This contention is also supported by Board circular no. 868/6/2008-CX dated 9.5.2008 which clarifies that for the purpose of rule 6(3) of the Cenvat Credit Rules, 2004; the value of exempted services will be the gross value before abatement. Since the services on which Cenvat is allowed alongwith abatement will come out of purview of exempted services and will be treated as taxable services. Therefore, the gross value charged for such services will be treated as taxable receipts on the analogy laid down by the above stated circular. Due to this, the quantum of taxable receipts will highly increase.
Increase in taxable receipts, decrease in proportionate reversal:-
Rule 6 of the Cenvat Credit Rules, 2004 is the most critical aspect for the service providers like hotels which offer a bouquet of services, both exempted as well as taxable. As of now, many of the services provided by the hotel were exempt, due to which the ratio of reversal under rule 6(3)(ii) is very high. The services normally provided by the hotels which are exempt currently are washing services, telephone facility, etc. and are going to be taxable as from 1.7.2012. Further, as per above discussion, the entire receipts from specified services like Mandap Keeper will be considered in the receipts from taxable services. In other words, the quantum of exempted services will reduce drastically. Since the formula of proportionate reversal depends on the quantum of exempted services, lower the receipts from exempted services lower the amount of reversal. For the sake of convenience, rule 6(3) which prescribes the formula for reversing the credit attributable to common input services is produced as follows:-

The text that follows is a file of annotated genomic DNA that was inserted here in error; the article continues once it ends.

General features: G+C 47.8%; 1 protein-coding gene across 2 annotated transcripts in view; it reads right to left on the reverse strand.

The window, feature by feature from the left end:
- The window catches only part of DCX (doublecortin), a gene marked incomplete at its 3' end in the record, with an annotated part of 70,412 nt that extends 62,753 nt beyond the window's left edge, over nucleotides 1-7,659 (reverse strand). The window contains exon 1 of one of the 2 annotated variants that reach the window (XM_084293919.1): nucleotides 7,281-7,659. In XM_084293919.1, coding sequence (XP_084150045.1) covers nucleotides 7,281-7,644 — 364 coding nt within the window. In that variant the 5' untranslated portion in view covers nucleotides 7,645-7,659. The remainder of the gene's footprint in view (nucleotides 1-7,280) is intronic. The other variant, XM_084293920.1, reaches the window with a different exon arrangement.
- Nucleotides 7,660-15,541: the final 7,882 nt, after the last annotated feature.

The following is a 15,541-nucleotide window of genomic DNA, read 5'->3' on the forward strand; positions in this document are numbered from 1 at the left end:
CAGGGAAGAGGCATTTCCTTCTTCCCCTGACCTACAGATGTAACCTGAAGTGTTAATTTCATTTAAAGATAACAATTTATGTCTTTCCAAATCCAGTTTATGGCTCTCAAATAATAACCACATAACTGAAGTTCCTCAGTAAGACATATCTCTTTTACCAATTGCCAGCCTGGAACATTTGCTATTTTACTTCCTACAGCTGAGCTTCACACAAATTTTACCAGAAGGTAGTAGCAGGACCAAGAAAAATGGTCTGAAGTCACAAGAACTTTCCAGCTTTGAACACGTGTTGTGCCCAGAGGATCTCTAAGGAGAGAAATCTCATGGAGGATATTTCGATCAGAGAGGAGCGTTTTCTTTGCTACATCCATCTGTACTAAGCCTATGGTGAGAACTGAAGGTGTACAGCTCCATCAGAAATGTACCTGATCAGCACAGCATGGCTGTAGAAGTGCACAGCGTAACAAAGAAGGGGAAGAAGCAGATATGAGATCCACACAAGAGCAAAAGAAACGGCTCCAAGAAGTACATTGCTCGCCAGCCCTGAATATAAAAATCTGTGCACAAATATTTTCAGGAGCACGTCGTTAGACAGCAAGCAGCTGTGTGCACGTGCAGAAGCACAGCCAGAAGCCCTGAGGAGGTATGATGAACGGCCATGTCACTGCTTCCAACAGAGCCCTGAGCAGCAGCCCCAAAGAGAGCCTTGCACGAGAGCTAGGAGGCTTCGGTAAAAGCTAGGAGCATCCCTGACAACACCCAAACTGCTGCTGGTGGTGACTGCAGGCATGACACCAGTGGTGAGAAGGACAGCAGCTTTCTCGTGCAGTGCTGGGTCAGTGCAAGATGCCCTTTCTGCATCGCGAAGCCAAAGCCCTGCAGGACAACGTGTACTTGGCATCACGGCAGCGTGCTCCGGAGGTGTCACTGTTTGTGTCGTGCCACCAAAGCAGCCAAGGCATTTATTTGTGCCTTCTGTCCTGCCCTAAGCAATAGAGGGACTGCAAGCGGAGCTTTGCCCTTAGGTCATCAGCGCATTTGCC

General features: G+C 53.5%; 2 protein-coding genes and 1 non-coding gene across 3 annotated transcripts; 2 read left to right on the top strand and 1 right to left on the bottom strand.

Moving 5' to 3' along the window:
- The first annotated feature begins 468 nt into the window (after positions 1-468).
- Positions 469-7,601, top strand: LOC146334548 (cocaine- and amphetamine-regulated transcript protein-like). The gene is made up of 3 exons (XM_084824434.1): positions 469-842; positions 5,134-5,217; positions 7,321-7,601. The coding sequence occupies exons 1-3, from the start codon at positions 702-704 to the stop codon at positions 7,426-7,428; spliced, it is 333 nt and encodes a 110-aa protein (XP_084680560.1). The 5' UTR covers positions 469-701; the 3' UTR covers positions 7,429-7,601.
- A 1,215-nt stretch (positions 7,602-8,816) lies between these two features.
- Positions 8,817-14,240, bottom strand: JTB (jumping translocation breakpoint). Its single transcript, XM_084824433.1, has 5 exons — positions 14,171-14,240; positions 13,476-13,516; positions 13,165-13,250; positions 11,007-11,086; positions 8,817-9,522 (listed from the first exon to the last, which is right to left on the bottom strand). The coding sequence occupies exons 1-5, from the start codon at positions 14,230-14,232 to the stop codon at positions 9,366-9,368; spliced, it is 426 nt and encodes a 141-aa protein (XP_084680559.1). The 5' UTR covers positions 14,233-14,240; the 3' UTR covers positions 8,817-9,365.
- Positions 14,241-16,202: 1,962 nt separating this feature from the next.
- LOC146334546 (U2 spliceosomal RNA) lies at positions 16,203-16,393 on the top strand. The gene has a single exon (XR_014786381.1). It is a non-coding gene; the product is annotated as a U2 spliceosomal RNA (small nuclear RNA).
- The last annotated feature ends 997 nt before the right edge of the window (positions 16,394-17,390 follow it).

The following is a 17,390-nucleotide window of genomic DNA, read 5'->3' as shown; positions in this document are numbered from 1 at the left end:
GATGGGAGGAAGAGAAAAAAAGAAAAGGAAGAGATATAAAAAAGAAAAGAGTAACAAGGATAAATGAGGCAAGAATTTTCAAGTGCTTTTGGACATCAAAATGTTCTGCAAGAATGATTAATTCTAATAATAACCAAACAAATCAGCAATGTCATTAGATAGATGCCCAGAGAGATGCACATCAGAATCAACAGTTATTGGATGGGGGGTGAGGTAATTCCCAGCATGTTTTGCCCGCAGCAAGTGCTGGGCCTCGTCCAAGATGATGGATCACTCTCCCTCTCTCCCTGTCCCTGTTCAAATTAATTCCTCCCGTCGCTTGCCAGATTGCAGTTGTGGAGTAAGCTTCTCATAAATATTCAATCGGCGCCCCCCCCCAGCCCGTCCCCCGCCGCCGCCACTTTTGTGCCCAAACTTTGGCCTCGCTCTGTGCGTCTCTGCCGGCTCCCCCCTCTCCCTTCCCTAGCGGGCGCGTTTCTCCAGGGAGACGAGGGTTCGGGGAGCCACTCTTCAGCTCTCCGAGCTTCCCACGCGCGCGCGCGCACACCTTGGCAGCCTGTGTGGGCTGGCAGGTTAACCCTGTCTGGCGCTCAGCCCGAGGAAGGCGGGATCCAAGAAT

Total value of exempted services/Total value of exempted and taxable services * Total Cenvat Credit availed = Proportionate reversal